1) Sow Calabrese, Pickling Onions and Garlic. - Brocolli can now be sown outside. Pickling onions can be sown. Shallots can have a dressing of fertilizer whilst hoeing between the rows. Onions planted out in March can now have a fertilizer dressing. Garlic can be planted.
2) Look to Your Frames. - Ridge cucumbers can now be sown. Ordinary cucumbers can be sown in frames. Celery is ideal for growing in cold frames.
3) Plant First Leeks. - It states there are two ways of growing leeks, planting in holes or in trenches 6 inches deep.
4) Cutting Asparagus. - Asparagus should be ready now and must be cut carefully. Cut the stalks when they're 4 or 5 in. tall with a sharp knife inserting the knife below the soil.
5) Sow Maincrop Beet. - The long-rooted varieties need a long season. The globe varieties will mature quickly. Salsify should be thinned to 6-in. apart.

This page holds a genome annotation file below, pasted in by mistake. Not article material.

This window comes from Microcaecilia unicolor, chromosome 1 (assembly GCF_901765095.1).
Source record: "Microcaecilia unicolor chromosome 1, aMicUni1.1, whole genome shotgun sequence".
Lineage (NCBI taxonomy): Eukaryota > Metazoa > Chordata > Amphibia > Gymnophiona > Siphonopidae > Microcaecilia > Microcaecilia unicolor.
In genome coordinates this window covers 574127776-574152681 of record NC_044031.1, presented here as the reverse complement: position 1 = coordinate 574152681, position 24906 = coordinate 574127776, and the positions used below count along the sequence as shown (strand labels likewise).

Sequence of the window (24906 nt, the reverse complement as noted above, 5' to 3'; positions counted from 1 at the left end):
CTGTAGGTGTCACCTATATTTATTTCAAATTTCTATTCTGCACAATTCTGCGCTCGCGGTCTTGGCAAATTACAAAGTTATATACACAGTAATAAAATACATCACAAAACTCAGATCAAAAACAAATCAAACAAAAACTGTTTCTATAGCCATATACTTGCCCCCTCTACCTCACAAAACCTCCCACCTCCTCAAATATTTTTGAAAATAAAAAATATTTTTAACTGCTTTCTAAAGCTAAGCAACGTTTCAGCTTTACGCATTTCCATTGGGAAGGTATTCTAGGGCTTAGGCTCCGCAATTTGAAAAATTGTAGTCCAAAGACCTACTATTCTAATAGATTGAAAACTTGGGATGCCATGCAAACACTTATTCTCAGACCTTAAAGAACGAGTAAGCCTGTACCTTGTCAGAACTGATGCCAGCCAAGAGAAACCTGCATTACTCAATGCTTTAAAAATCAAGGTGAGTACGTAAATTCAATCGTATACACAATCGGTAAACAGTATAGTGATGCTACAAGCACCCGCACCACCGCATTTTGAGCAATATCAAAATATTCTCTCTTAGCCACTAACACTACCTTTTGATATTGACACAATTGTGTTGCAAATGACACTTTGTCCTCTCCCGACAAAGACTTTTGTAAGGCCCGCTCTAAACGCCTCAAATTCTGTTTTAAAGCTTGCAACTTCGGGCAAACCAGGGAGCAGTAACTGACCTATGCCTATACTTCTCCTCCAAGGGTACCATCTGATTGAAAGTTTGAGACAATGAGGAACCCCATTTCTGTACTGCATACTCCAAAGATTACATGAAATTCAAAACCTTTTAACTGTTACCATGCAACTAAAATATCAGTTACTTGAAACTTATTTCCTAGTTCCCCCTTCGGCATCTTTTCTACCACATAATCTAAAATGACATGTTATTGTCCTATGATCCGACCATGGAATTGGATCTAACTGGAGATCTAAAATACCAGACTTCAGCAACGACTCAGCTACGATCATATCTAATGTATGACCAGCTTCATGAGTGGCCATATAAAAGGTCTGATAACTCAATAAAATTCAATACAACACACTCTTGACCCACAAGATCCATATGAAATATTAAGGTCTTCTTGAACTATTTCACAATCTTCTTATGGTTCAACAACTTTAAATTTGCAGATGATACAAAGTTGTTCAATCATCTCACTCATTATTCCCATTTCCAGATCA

6) Earth-up Potatoes; Prepare Marrow Beds. - Potatoes should be kept earthed up as they grow. Prepare sites for marrows, dig a hole 18 in. square and 12 in. deep, fill with manure covered with good soil.
7) Bark Ring Fruit Trees.- The removal of a narrow strip of bark from around the trunk or branch of fruit trees was done to control vigour and encourage fruiting. The RHS does not advise this for home gardeners as it can, if not done properly, lead to the loss of the tree.
8) Hunt Gooseberry Pests. - Look out for damage to leaves caused by the caterpillar of the magpie moth. It recommended spraying with derris which has been banned in the U.K. since 2009 after links to Parkinson's disease.
9) Sow, Plant and Hoe. - Keep up with successional sowings. Celeriac seedlings need pricking out. Shallots should be dressed with fertilizer. Prepare the sites where your outdoor tomatoes are to grow. Thin salsify to 6 inches. Plant out parsley. Hoe around the base of fruit trees and bushes to keep weeds at bay.